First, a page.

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Nerdly Drawings at the San Diego Joint Math Meeting Art Exhibit

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The Nerdly Painter’s Archimedes Chiral Drawing Featured on the Joint Mathematics Meeting Art Exhibit Catalog Cover (via PR Newswire)

ARLINGTON, Mass., Jan. 2, 2013 /PRNewswire/ — Boston area artist Regina Valluzzi will have an ink drawing featured on the cover of the 2013 Joint Mathematics Meeting art exhibit catalog. The art exhibit is part of the joint mathematics meeting in San Diego, CA from January 9-12 2013. A resident of…

4 Responses

  1. Teresa Fusco

    So proud of you Regina! I look at my painting
    Everyday and think “Regina is so talented”.

    • nerdlypainter

      Theresa thanks for your sweet comment. I look at the joint math meeting, smack my forhead and think “duh! – if I’d been on top of this a month ago I should have gotten Theresa to apply” You should follow the links and check out Bridges. They do the Joint Math Meeting in January and a conference on math and art in May/June. There is a solid representation of fiber arts, including mathematical quilting. I think you’d get a kick out of it at the very least.

  2. nerdlypainter

    Reblogged this on Abstract Artist Group of New England (and Experimental) and commented:

    I have two ink and marker drawings in San Diego, awaiting the annual mathematical art exhibit during the Joint Mathematics meeting. Archimedes Chiral and D-branes will be on exhibit, and Archimedes Chiral will also be on the cover of the exhibit catalog. The group that organizes the exhibit is called “Bridges” and they are an exemplar of everything I wish exhibit organizers did. They really really get it right.
    The JMM art exhibit is an interesting show. They maintain an electronic version of the exhibit and archives of past years online – you don’t have to be at the meeting to see it.The organizers and jury are very good at striking a seamless balance between artistic expressions by professional mathematicians and mathematical expressions by professional artists. The competitive international call for art helps to maintain the artistic quality at a very high level. The demand for “mathematical sophistication” keeps the exhibit clean and focused on its topic. I believe the integration of artists and mathematicians is helped by a population of practicing mathematicians who are also very serious artists, and by a number of artists and designers with impressive mathematical backgrounds.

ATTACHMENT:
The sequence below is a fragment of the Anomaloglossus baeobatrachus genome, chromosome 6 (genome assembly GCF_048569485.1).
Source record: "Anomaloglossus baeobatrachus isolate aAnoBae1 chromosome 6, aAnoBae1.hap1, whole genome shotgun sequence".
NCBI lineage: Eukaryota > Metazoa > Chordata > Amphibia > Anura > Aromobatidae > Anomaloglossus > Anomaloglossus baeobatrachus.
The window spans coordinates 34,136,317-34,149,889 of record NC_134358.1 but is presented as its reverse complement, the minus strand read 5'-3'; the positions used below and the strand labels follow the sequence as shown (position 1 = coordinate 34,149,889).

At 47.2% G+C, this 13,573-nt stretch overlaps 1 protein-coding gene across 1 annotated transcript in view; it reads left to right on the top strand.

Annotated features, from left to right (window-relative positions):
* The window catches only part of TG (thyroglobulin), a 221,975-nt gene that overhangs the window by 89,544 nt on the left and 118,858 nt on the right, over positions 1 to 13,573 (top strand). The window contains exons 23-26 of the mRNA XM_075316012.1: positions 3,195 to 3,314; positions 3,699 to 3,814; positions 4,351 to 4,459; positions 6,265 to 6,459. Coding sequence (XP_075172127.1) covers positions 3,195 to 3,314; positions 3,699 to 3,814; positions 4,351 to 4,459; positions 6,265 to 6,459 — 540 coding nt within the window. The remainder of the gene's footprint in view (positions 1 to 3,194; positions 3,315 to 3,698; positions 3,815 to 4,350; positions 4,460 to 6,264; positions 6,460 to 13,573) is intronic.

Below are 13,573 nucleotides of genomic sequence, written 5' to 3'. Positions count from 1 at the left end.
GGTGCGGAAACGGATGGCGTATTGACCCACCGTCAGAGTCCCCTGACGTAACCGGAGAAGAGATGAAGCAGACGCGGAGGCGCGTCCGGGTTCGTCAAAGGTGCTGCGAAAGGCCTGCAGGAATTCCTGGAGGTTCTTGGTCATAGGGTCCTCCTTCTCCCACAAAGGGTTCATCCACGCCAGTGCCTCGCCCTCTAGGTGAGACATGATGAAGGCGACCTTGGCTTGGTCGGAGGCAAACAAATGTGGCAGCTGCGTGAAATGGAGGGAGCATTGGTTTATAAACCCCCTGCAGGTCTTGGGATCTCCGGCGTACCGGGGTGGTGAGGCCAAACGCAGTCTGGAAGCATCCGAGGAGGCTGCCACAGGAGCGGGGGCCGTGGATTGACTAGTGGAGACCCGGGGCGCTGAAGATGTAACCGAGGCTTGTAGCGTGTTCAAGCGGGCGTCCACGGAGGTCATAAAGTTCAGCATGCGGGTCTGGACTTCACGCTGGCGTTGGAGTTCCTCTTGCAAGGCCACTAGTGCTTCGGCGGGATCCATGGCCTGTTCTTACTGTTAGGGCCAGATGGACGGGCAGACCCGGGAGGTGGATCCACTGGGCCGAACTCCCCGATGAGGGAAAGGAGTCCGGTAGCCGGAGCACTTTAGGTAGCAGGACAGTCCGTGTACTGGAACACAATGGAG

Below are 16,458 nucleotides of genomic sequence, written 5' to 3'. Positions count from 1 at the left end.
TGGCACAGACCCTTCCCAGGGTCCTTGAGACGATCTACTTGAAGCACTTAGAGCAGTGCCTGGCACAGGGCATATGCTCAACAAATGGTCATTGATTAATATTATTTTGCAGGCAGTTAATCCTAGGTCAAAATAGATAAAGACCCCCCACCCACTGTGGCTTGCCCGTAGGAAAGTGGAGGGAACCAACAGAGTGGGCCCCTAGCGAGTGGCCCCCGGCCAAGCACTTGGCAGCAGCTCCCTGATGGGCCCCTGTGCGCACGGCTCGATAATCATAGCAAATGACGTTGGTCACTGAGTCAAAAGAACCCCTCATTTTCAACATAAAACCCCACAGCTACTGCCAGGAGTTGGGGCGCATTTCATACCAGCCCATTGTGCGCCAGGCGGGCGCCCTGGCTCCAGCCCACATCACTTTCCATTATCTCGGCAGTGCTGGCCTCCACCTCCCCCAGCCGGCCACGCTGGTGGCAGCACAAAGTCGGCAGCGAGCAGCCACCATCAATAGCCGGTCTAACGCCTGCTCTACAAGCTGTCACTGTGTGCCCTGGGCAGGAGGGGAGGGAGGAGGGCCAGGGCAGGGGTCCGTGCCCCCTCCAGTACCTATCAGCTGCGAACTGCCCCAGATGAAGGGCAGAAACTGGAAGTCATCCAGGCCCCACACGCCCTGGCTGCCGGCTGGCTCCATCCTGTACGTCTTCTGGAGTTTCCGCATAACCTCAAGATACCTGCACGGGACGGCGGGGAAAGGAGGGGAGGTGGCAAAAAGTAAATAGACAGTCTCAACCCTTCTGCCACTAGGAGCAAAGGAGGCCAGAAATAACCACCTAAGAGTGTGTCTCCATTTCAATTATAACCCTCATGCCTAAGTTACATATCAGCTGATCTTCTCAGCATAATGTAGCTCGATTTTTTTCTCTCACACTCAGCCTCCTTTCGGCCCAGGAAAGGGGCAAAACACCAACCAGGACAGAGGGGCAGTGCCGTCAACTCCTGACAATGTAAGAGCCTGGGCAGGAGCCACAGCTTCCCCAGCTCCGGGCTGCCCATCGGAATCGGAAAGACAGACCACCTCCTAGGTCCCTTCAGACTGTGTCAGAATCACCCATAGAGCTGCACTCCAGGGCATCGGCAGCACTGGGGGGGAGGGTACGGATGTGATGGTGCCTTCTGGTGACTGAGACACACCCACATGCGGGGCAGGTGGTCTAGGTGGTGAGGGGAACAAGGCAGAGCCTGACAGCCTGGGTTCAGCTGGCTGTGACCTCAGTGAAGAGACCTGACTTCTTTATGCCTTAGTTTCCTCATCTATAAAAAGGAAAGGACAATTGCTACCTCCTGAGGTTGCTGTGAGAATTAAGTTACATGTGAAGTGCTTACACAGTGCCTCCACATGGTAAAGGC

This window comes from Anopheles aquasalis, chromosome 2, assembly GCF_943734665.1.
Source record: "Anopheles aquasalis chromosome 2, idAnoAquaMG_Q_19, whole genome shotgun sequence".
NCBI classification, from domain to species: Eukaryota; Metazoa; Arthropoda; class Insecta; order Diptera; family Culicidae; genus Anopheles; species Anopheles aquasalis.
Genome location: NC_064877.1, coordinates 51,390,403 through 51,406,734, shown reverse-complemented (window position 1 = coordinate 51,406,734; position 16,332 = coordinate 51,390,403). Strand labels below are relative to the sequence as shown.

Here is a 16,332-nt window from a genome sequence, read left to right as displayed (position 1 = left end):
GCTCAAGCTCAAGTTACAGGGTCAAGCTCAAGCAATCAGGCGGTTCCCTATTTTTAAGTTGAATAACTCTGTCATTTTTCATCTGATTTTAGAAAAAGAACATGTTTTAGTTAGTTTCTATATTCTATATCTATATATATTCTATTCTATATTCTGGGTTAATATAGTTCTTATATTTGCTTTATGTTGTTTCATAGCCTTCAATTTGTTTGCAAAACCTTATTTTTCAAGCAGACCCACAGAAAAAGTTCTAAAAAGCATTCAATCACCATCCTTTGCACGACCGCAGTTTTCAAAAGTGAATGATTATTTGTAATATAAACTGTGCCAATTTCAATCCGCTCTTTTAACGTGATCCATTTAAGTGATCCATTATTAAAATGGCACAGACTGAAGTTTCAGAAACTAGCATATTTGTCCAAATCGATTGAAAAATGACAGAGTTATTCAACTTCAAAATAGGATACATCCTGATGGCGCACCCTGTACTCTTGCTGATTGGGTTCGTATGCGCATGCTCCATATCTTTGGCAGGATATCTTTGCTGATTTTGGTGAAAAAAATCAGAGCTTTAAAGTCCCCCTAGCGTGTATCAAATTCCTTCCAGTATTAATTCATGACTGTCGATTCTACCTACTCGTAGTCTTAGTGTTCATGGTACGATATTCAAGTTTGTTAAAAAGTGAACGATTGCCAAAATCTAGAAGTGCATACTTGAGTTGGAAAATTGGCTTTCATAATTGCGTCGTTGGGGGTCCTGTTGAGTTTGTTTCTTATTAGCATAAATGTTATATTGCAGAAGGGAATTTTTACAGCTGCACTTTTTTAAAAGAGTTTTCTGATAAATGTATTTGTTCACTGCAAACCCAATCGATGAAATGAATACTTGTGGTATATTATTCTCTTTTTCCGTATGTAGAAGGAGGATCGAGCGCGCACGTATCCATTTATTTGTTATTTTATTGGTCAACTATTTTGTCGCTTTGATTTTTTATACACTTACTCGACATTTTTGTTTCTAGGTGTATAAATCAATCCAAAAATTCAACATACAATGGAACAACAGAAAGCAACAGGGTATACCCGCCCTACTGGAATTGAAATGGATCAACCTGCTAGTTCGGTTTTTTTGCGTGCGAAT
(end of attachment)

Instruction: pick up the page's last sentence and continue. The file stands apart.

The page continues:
I really enjoy the uninhibited approach to materials and style that the mathematicians take when they approach their art. These are very intelligent people with a strong ability to conceptualize (or they wouldn’t be successful mathematicians). When I look at their work I can see that strong clear conceptualization in play. To get that concept into the world they simply do whatever is necessary. Does a certain visualization require hours of modeling on the supercomputer, and is the data more clearly presented folded into origami? Or is the complex topology best achieved by developing crochet patterns and spending many evening hours around the table with fellow mathematicians and yarn? Ok, done.
    The result is an exhibit full of refreshing quirks and playful surprises. I’ve always enjoyed STEM labs and offices for the personalities they inherit from the group’s working in the spaces. A research group develops a strong collective identity, reflected in all of the little design and decorative choices in their shared spaces. There’s some of the spirit of mathematics and of many mathematicians and research groups on display at the Joint Mathematics Exhibit. And some great art, and serious math.

  3. Dan Gries

    Hi Regina, I just wanted to let you know I really loved your drawing that was at the JMM exhibit. I had some digitally created works on display there too (http://gallery.bridgesmathart.org/exhibitions/2013-joint-mathematics-meetings/dangries). I really loved seeing the real handmade craftsmanship of your work – the way the colors and shapes were seemingly random but converged to the spiral was awesome.